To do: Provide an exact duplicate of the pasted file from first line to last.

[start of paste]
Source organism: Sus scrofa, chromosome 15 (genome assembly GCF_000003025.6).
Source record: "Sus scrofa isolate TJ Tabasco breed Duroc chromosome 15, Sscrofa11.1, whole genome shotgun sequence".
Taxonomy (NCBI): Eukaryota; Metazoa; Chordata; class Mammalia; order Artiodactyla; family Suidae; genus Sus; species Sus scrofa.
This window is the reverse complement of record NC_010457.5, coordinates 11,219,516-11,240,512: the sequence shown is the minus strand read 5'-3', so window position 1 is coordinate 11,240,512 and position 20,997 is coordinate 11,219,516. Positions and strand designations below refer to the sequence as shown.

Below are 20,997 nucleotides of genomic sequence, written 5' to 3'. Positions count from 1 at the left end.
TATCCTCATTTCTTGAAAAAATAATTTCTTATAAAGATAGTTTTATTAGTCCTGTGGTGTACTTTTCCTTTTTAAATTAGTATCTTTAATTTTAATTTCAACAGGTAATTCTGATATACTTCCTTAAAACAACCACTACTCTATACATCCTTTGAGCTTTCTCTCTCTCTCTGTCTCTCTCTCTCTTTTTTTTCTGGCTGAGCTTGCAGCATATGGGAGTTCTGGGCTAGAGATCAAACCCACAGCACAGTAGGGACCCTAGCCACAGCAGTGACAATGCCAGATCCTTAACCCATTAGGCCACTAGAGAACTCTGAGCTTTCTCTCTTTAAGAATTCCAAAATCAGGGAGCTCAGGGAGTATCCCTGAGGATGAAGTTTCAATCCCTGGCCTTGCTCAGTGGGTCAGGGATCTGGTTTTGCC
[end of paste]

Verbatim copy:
Source organism: Sus scrofa, chromosome 15 (genome assembly GCF_000003025.6).
Source record: "Sus scrofa isolate TJ Tabasco breed Duroc chromosome 15, Sscrofa11.1, whole genome shotgun sequence".
Taxonomy (NCBI): Eukaryota; Metazoa; Chordata; class Mammalia; order Artiodactyla; family Suidae; genus Sus; species Sus scrofa.
This window is the reverse complement of record NC_010457.5, coordinates 11,219,516-11,240,512: the sequence shown is the minus strand read 5'-3', so window position 1 is coordinate 11,240,512 and position 20,997 is coordinate 11,219,516. Positions and strand designations below refer to the sequence as shown.

Below are 20,997 nucleotides of genomic sequence, written 5' to 3'. Positions count from 1 at the left end.
TATCCTCATTTCTTGAAAAAATAATTTCTTATAAAGATAGTTTTATTAGTCCTGTGGTGTACTTTTCCTTTTTAAATTAGTATCTTTAATTTTAATTTCAACAGGTAATTCTGATATACTTCCTTAAAACAACCACTACTCTATACATCCTTTGAGCTTTCTCTCTCTCTCTGTCTCTCTCTCTCTTTTTTTTCTGGCTGAGCTTGCAGCATATGGGAGTTCTGGGCTAGAGATCAAACCCACAGCACAGTAGGGACCCTAGCCACAGCAGTGACAATGCCAGATCCTTAACCCATTAGGCCACTAGAGAACTCTGAGCTTTCTCTCTTTAAGAATTCCAAAATCAGGGAGCTCAGGGAGTATCCCTGAGGATGAAGTTTCAATCCCTGGCCTTGCTCAGTGGGTCAGGGATCTGGTTTTGCC